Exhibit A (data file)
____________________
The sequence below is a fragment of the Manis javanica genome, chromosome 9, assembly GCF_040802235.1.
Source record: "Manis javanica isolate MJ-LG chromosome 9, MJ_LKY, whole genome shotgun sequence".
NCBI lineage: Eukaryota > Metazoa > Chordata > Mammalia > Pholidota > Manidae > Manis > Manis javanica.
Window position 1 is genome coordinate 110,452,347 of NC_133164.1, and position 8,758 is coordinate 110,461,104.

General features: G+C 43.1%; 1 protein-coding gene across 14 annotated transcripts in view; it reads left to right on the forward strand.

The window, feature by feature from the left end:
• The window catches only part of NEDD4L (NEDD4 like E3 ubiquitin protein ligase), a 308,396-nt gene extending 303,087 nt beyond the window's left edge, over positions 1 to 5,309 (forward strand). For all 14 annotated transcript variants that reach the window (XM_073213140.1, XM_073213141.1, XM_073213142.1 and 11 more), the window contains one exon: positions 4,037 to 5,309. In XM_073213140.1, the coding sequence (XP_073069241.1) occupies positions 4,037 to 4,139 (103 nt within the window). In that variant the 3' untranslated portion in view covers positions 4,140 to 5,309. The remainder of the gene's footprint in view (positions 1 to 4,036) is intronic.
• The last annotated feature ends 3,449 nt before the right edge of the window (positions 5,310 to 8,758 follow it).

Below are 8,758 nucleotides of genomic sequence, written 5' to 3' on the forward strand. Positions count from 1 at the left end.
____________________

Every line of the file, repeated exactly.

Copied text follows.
The sequence below is a fragment of the Manis javanica genome, chromosome 9, assembly GCF_040802235.1.
Source record: "Manis javanica isolate MJ-LG chromosome 9, MJ_LKY, whole genome shotgun sequence".
NCBI lineage: Eukaryota > Metazoa > Chordata > Mammalia > Pholidota > Manidae > Manis > Manis javanica.
Window position 1 is genome coordinate 110,452,347 of NC_133164.1, and position 8,758 is coordinate 110,461,104.

General features: G+C 43.1%; 1 protein-coding gene across 14 annotated transcripts in view; it reads left to right on the forward strand.

The window, feature by feature from the left end:
• The window catches only part of NEDD4L (NEDD4 like E3 ubiquitin protein ligase), a 308,396-nt gene extending 303,087 nt beyond the window's left edge, over positions 1 to 5,309 (forward strand). For all 14 annotated transcript variants that reach the window (XM_073213140.1, XM_073213141.1, XM_073213142.1 and 11 more), the window contains one exon: positions 4,037 to 5,309. In XM_073213140.1, the coding sequence (XP_073069241.1) occupies positions 4,037 to 4,139 (103 nt within the window). In that variant the 3' untranslated portion in view covers positions 4,140 to 5,309. The remainder of the gene's footprint in view (positions 1 to 4,036) is intronic.
• The last annotated feature ends 3,449 nt before the right edge of the window (positions 5,310 to 8,758 follow it).

Below are 8,758 nucleotides of genomic sequence, written 5' to 3' on the forward strand. Positions count from 1 at the left end.